WELLINGTON (Reuters) – Jacinda Ardern on Tuesday gave a moving farewell on her last day as prime minister, speaking of the kindness and sympathy New Zealanders have shown her, but saying she was ready to be a sister and a mother.
Days after stunning the world by announcing she was “no longer in the tank” to lead the country and would step down, the 42-year-old arrived at a gathering of politicians and Maori elders in the small town of Ratana, north of Wellington, and was soon surrounded by supporters seeking photographs.
“I thank you from the bottom of my heart for the greatest privilege of my life,” Ardern told the audience.
She will resign on Wednesday and be replaced by new Labor leader Chris Hipkins.
Ardern, along with Hepkins and opposition politicians, had been making an annual visit to Ratana, where a week-long celebration of the birth of Maori Tahuputiki prophet Werimu Ratana is held.
Dressed in a black dress with her shoulders covered by a traditional Maori cloak, called a korowai, she led her party members out onto the community grounds while a brass band played. The speeches and accompanying songs and dances saw the elders speak with humor and warmth about Ardern.
“Thank you so much for teaching us to love quickly,” one of the elders told Ardern.
Ardern responded saying she was not planning on speaking but those who were there refused to give her the chance.
“My overall experience working for New Zealand and New Zealanders in this job has been one of love, compassion and kindness,” she said.
The left-leaning global icon has attracted attention for bringing her baby boy to a United Nations meeting and wearing a hijab after a massacre of Muslims. Although she became the target of online hate and abuse by right-wing extremists on social media, she said she left the job with love in her heart.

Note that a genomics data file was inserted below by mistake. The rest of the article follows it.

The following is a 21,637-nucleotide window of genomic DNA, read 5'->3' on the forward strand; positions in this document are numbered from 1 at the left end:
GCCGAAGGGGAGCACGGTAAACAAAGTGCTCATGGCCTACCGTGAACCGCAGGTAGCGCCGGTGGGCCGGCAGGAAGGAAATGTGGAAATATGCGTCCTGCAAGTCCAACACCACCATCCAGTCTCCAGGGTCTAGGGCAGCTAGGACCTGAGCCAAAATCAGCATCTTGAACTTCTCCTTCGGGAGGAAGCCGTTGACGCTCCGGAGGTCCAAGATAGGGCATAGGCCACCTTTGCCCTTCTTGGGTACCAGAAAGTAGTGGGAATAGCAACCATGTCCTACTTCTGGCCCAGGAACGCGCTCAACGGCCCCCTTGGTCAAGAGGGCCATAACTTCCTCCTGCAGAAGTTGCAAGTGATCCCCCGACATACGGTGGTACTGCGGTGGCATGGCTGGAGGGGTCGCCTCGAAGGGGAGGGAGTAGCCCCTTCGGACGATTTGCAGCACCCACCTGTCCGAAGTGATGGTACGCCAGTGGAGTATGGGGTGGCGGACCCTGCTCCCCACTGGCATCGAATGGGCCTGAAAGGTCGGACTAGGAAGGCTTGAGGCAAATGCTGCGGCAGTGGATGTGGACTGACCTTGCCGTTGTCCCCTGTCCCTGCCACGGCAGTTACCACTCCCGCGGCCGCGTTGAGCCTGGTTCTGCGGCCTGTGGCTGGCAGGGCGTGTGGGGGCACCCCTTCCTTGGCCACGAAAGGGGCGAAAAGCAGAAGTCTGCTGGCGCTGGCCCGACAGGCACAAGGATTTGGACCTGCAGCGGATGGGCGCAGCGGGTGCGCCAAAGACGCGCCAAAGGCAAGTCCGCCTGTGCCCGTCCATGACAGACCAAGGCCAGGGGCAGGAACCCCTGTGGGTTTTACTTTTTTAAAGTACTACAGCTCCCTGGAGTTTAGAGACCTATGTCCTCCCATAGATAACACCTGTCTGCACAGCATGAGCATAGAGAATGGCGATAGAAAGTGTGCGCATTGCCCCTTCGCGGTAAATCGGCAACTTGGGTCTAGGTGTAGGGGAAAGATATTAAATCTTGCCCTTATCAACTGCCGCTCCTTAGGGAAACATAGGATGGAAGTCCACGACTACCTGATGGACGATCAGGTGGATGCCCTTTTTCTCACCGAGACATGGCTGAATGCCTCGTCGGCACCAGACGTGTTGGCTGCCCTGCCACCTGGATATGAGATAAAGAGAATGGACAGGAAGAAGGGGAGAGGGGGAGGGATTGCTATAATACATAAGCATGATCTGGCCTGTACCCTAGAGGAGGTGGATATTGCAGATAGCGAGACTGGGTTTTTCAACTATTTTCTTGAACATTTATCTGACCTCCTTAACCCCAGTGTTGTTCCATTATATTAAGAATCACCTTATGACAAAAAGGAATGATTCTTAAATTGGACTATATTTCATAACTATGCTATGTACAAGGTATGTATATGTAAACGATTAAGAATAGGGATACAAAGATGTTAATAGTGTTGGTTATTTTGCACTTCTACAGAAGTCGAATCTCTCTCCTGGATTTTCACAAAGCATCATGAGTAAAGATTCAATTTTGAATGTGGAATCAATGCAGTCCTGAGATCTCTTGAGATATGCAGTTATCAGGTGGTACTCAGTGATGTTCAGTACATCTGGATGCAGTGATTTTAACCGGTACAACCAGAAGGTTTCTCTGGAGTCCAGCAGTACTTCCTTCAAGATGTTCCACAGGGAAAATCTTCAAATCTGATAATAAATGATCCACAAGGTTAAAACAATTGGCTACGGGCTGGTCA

“I want you to know that I leave with greater love and affection for Aotearoa New Zealand and its people than when I started.”
Before hitting the ground running, Ardern faced the media for probably one last time as prime minister, smiling broadly that she refused to answer political questions, saying it was now the responsibility of her successor.
“I’m ready to be a lot of things. I’m ready to be a backseat MP. I’m ready to be a sister and a mother,” she said.
Her daughter, Neff, is 4 and starts school in June.
Hipkins, the country’s former COVID minister, was the only person nominated to take over as leader of the Labor Party. He was elected as a deputy for the first time in 2008.
Lucy Kramer reports. Editing by Praveen Menon and Jerry Doyle
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